Jordan Weissmann, Atlantic
One of the more under-appreciated aspects of Dr. Martin Luther King, Jr.'s legacy is that by the end of his career, he had fashioned himself into a crusader against poverty, not just among blacks, but all Americans. In the weeks leading to his assassination, the civil rights leader had been hard at work organizing a new march on Washington known as the "Poor People's Campaign." The goal was to erect a tent city on the National Mall, that, as Mark Engler described it for The Nation in 2010, would "dramatize the reality of joblessness and deprivation by bringing those excluded from the economy to the doorstep of the nation's leaders." He was killed before he could see the effort through.
So what, exactly, was King's economic dream? In short, he wanted the government to eradicate poverty by providing every American a guaranteed, middle-class income—an idea that, while light-years beyond the realm of mainstream political conversation today, had actually come into vogue by the late 1960s.
King had an even more expansive vision. He laid out the case for the guaranteed income in his final book, 1967's Where Do We Go From Here: Chaos or Community? Washington's previous efforts to fight poverty, he concluded, had been "piecemeal and pygmy." The government believed it could lift up the poor by attacking the root causes of their impoverishment one by one—by providing better housing, better education, and better support for families. But these efforts had been too small and too disorganized. Moreover, he wrote, "the programs of the past all have another common failing—they are indirect. Each seeks to solve poverty by first solving something else."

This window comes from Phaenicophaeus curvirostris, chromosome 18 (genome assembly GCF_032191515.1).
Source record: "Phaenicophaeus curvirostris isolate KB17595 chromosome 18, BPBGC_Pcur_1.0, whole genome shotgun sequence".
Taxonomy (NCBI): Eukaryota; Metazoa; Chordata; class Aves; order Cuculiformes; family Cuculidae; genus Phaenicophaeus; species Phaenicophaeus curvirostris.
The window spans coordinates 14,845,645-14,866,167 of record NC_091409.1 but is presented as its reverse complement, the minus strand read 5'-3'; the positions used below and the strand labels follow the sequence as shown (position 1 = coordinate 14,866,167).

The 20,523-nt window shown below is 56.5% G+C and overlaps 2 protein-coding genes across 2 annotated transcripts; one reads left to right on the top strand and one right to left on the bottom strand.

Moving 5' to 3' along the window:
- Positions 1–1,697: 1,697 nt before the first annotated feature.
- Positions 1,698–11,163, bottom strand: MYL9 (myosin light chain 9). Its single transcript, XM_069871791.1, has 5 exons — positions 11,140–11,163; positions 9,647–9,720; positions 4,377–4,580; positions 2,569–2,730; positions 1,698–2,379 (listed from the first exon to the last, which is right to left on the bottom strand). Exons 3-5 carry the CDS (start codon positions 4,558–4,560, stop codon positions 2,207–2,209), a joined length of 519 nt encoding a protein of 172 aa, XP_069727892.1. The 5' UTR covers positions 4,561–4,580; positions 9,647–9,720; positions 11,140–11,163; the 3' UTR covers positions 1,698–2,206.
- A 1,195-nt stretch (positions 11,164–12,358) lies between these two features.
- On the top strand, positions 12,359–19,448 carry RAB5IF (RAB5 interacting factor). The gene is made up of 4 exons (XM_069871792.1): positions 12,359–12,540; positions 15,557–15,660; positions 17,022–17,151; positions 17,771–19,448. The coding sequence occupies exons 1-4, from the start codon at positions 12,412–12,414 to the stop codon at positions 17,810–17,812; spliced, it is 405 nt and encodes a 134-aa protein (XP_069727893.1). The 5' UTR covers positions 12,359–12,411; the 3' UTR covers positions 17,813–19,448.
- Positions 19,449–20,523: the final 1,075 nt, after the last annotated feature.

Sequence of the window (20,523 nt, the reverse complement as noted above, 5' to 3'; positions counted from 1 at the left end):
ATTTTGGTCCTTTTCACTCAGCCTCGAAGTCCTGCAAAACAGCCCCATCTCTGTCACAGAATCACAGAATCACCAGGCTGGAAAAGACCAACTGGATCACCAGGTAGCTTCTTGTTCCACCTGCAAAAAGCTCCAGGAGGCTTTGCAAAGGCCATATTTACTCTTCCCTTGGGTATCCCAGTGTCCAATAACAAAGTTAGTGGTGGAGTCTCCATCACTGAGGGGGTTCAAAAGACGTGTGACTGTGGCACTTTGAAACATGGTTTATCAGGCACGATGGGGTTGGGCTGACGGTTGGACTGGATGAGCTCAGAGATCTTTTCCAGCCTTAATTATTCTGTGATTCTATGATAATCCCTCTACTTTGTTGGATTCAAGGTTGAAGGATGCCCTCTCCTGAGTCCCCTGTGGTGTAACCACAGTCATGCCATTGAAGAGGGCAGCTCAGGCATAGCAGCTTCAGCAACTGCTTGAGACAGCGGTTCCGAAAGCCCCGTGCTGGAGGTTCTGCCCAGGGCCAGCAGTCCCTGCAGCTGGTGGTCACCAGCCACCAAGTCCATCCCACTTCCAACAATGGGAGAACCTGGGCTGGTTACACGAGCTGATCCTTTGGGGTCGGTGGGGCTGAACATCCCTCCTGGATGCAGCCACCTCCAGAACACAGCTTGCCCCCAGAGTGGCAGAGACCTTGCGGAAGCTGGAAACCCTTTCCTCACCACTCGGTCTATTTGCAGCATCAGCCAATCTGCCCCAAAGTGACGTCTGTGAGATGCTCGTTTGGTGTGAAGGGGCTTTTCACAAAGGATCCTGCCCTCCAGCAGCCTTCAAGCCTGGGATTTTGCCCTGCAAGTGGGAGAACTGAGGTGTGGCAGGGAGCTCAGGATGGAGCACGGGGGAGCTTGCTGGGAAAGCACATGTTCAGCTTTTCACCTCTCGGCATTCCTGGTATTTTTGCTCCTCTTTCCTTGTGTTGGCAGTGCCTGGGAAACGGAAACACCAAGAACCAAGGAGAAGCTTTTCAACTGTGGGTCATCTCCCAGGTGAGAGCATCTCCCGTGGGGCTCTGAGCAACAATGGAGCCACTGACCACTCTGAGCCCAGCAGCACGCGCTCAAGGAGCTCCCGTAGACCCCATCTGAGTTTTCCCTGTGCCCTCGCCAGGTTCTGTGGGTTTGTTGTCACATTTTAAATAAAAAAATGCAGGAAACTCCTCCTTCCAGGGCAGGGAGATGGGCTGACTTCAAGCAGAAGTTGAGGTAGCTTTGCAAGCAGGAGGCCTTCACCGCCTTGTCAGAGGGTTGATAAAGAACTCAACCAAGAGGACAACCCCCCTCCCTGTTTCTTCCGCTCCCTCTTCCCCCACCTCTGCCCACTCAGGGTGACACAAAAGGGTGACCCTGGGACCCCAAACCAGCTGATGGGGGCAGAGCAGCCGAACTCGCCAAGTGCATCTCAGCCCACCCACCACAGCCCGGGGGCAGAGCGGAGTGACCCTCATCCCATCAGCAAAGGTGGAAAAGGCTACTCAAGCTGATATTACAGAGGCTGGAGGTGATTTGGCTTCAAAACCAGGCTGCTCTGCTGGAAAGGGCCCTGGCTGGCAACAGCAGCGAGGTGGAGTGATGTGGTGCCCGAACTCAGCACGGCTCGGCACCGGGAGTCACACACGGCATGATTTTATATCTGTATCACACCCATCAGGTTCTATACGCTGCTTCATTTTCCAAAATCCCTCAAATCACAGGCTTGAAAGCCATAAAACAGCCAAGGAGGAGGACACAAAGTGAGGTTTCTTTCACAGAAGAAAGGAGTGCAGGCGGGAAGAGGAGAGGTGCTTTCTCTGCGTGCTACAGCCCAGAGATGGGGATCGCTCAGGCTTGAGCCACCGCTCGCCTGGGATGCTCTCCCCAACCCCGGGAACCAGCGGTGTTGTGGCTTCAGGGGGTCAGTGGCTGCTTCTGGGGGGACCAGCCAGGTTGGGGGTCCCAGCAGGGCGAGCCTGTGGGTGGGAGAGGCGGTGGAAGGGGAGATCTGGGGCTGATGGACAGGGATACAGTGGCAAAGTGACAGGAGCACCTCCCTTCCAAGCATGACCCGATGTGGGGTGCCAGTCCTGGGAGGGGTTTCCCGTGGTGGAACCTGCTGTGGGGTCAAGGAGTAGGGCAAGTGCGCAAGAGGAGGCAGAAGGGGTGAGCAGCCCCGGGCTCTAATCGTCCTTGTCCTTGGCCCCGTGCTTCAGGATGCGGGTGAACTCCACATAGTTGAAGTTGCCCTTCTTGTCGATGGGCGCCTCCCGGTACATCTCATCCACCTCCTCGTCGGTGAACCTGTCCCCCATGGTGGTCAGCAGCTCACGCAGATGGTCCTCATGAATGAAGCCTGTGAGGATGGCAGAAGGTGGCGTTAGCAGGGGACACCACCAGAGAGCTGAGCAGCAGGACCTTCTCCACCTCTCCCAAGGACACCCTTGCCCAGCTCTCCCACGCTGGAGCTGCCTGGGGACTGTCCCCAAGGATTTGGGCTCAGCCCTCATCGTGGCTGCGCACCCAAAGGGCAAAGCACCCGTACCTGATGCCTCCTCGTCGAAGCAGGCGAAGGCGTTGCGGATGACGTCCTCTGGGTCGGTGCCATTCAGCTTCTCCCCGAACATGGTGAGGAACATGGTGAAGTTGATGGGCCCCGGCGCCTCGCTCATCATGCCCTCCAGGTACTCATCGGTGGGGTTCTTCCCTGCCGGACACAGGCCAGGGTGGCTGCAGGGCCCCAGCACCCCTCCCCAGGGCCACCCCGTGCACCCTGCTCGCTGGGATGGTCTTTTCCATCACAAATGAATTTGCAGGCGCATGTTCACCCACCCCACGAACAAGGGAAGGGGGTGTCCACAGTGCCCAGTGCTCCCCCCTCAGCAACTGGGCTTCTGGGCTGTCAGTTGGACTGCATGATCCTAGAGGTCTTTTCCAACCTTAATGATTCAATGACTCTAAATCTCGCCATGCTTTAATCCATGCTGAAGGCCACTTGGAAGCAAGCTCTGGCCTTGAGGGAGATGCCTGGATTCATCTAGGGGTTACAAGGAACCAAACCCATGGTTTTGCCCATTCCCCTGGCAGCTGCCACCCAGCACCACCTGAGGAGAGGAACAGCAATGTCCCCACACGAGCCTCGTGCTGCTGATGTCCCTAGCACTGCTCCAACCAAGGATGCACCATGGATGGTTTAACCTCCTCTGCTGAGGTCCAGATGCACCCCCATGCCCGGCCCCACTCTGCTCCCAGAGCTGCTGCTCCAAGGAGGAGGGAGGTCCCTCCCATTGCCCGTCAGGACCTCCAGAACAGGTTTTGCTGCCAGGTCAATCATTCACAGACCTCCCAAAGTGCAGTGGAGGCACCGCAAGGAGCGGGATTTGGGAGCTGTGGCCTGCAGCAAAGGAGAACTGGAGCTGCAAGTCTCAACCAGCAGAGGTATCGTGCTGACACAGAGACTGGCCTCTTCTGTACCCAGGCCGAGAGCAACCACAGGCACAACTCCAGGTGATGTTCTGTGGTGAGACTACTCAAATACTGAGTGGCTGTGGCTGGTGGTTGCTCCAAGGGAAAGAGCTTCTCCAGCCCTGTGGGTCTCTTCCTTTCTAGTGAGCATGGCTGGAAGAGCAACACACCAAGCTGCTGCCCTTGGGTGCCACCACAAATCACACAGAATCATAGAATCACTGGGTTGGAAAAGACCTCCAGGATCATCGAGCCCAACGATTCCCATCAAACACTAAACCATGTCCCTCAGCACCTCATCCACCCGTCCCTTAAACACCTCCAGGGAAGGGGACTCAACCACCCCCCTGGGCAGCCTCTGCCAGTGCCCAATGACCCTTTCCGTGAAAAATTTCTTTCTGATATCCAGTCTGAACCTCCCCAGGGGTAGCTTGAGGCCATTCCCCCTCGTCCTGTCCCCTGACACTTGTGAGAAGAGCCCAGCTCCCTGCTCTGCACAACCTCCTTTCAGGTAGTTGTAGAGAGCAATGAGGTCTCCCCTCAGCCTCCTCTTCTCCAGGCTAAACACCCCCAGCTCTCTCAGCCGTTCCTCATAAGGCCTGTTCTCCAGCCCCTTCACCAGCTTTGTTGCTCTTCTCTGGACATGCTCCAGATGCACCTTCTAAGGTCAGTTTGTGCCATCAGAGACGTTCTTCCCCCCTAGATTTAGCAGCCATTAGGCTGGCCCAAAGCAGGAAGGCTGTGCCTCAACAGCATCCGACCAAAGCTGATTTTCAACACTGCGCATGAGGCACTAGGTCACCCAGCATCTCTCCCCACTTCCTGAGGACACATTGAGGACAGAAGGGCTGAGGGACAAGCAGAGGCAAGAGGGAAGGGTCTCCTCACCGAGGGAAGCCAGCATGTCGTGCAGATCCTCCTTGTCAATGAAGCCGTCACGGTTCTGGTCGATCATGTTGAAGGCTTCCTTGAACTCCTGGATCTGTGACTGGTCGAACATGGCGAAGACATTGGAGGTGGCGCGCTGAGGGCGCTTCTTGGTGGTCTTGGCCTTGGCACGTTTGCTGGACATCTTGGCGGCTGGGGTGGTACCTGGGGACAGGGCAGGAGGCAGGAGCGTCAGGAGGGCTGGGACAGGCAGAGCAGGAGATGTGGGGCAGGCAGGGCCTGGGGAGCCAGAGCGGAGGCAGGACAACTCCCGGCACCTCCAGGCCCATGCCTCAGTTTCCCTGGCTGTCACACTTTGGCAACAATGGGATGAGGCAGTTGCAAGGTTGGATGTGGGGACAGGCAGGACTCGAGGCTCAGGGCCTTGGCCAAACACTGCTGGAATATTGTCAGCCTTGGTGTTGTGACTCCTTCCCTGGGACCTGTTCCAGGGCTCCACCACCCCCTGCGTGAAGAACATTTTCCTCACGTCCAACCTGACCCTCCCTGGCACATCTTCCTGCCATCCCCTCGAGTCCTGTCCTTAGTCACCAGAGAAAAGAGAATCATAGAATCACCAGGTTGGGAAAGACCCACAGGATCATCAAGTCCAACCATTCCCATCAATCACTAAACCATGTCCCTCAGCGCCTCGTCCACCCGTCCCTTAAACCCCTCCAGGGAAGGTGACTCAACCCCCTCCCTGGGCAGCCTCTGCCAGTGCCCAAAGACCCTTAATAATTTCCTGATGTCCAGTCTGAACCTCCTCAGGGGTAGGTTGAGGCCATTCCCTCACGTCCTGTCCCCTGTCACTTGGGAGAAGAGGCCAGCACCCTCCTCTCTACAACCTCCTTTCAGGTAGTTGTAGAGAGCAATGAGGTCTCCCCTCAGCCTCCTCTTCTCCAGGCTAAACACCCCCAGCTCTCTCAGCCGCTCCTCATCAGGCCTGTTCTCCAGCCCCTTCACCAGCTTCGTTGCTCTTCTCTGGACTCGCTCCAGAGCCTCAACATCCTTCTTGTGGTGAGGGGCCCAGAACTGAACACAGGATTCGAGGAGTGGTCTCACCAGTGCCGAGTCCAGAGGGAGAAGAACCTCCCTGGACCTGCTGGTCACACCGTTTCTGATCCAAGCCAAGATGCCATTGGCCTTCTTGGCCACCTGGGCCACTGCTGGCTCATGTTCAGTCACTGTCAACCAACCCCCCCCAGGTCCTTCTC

It was time, he believed, for a more straightforward approach: the government needed to make sure every American had a reasonable income.
In part, King's thinking seemed to stem from a sense that no matter how strongly the economy might grow, it would never eliminate poverty entirely, or provide jobs for all. As he put it:
Note, King did not appear to be arguing that Washington should simply pay people not to work. Rather, he seemed to believe it was the government's responsibility to create jobs for those left behind by the economy (from his language here, it's not hard to imagine he might even have supported a work requirement, in some circumstances), but above all else, to ensure a basic standard of living.
More than basic, actually. King argued that the guaranteed income should be "pegged to the median of society," and rise automatically along with the U.S. standard of living. "To guarantee an income at the floor would simply perpetuate welfare standards and freeze into the society poverty conditions," he wrote.